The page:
Gen Z’s Alt-Right Declares New Hero: the Taliban

·5 min read
Photo Illustration by The Daily Beast/Photos Getty/Twitter
Photo Illustration by The Daily Beast/Photos Getty/Twitter

AMMAN, Jordan—Two opposing internet counter-cultures defined by their unswerving allegiance to tradition, misogyny, bigotry, and homophobia have converged around an unlikely allying force: the Taliban.

The alt-right and “akh-right”—an alt-right inspired Islamist movement—have united around the Taliban’s “owning” of America. Spread across platforms, these two movements are no longer regulated to the Chan Cultures they were birthed on but are now mainstreaming their discourse on platforms such as Twitter and Instagram, influencing debate in both political and religious circles.

The rapid takeover of Afghanistan by the Taliban over the past few weeks, culminating in the sacking of Kabul and a shoddy withdrawal of U.S. forces, has brought together these movements, which see eye-to-eye on the interventionist nature of the two-decade-long war in Afghanistan. While on the surface this may seem odd, it’s in many ways the culmination of years of convergence between the alt-right, the far right, incel communities, and Islamist messaging around the U.S. government, the LGBTQ+ community, liberals, and democracy.

Afghans Escape Taliban to Quaint Italian Town—Only to Face Far-Right Wrath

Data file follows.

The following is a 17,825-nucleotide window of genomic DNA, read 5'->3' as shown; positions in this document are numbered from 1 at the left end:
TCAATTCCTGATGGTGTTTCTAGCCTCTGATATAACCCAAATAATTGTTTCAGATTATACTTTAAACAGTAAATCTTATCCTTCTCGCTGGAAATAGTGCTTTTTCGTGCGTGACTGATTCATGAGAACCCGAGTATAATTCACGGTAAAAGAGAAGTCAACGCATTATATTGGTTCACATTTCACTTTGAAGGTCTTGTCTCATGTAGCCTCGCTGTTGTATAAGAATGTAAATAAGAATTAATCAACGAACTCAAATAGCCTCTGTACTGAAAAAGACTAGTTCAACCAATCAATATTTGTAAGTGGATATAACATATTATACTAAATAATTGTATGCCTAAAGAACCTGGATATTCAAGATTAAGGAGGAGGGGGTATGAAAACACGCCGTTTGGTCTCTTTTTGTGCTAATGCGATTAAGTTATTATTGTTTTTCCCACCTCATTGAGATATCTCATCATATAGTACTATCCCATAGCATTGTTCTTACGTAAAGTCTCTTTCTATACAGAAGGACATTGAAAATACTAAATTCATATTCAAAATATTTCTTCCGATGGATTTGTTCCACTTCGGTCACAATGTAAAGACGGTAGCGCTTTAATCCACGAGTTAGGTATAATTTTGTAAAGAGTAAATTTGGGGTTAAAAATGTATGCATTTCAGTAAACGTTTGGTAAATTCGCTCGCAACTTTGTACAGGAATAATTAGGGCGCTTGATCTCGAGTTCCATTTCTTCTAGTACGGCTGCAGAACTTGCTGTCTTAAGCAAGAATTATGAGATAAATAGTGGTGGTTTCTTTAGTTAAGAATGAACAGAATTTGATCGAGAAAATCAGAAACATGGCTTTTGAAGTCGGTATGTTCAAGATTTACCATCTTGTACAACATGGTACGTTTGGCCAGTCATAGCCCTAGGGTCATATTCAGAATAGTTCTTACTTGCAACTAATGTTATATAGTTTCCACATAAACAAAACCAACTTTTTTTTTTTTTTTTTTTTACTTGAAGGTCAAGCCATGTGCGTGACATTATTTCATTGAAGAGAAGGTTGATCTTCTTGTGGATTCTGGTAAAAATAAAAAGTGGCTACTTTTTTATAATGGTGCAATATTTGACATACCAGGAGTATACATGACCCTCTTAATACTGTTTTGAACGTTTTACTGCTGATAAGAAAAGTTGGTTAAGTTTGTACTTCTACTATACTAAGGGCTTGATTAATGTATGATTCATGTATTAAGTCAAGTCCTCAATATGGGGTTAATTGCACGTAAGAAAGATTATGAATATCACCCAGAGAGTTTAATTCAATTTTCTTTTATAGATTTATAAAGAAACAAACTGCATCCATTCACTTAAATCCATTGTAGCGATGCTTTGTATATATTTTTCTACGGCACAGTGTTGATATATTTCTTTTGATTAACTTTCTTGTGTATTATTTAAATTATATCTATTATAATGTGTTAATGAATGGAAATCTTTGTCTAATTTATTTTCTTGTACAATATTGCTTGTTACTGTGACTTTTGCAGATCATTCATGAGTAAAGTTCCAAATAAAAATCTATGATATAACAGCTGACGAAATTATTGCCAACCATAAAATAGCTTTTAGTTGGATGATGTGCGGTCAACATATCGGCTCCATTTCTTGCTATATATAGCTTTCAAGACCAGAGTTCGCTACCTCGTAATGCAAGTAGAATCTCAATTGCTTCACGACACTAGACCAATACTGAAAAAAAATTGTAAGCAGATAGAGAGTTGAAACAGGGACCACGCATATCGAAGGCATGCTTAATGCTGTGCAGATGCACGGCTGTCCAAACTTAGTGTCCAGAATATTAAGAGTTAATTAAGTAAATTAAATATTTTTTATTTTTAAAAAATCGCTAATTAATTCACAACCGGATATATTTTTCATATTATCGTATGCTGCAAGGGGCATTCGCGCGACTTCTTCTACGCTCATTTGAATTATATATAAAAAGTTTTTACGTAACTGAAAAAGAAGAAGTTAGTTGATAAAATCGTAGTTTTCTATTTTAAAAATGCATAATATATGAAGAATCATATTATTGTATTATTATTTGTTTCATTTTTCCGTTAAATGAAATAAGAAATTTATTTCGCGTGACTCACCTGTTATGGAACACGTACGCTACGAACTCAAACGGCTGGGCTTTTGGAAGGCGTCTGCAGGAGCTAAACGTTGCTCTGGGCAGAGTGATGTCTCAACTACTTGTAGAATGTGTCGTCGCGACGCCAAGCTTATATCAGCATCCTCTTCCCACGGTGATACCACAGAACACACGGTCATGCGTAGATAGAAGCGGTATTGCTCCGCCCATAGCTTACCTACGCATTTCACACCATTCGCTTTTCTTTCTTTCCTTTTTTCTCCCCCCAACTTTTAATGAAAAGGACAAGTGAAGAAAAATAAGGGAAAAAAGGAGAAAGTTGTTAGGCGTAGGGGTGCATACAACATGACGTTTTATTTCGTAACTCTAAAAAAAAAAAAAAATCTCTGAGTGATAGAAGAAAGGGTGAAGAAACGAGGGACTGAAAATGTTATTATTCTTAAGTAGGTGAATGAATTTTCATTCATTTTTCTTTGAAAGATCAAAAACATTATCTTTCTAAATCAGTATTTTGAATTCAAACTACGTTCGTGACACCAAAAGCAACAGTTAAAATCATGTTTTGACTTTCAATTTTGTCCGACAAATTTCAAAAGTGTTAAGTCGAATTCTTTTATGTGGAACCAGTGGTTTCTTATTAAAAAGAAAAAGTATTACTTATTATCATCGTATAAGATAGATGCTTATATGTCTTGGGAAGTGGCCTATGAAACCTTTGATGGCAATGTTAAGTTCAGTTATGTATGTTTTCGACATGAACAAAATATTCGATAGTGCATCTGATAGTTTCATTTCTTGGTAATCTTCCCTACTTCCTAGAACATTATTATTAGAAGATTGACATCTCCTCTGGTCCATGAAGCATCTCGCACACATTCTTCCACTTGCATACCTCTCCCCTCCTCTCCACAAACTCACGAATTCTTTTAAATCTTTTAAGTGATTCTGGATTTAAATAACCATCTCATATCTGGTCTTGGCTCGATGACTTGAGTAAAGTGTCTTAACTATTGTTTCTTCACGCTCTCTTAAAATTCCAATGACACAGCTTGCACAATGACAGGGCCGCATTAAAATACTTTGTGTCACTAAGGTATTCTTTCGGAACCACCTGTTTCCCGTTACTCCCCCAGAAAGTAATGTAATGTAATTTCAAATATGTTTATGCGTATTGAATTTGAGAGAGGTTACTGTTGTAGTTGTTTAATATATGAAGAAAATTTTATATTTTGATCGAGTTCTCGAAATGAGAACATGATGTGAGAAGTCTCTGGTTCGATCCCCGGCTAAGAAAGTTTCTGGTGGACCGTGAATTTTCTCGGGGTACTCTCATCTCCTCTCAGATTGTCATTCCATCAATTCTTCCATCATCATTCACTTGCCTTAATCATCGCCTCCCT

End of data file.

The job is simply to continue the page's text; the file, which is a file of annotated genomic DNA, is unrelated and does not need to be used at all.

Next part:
The result of this convergence is a “one struggle” campaign characterized by shitposting. That includes sharing images comparing the Taliban to the Civil War confederacy, crusaders, and Islamic fighters. Another popular image features the notoriously iconic photograph of a Stop the Steal supporter with his feet up on a desk in Nancy Pelosi’s office, next to a photograph of the Taliban in a provincial governor’s office.

<div class="inline-image__credit">via Twitter</div>
via Twitter

The akh-right has been celebrating the wins of the “CHADLIBAN”—a combination of the alpha male ethos “Chad” and the Taliban. The Chadliban memes often feature images of Taliban fighters next to men in U.S. military uniforms wearing women’s shoes, underneath the line “barefoot mountain-[n----r] vs strongest most advanced army in the world in high heels.” A defining feature of both the alt-right and akh-right is overt racism, and the use of the n-word to describe allies, enemies, and the use of it in posts, memes, and comments.

The convergence of these online sub-cultures signals a need for understanding the evolution of extremism in the post-9/11 world. What is abundantly clear is the ideological fluidity of Gen Z communities online. Even within groups such as the Groypers—alt-right white supremacists with a hard-on for Nick Fuentes—they sway between degrees of racism, but always seem to land on the central precepts of white supremacy.

It is the concept of tradition that underpins both Islamist and alt-right support for the Taliban on Twitter. Like alt-Islamists who celebrate the Taliban’s “traditions,” including shariah, the alt-right is also drawn to the group because of its stances on women. The support for a diminished role of women in public similarly bleeds over into Incel circles on Twitter, who then take it even further to an outright hatred of women.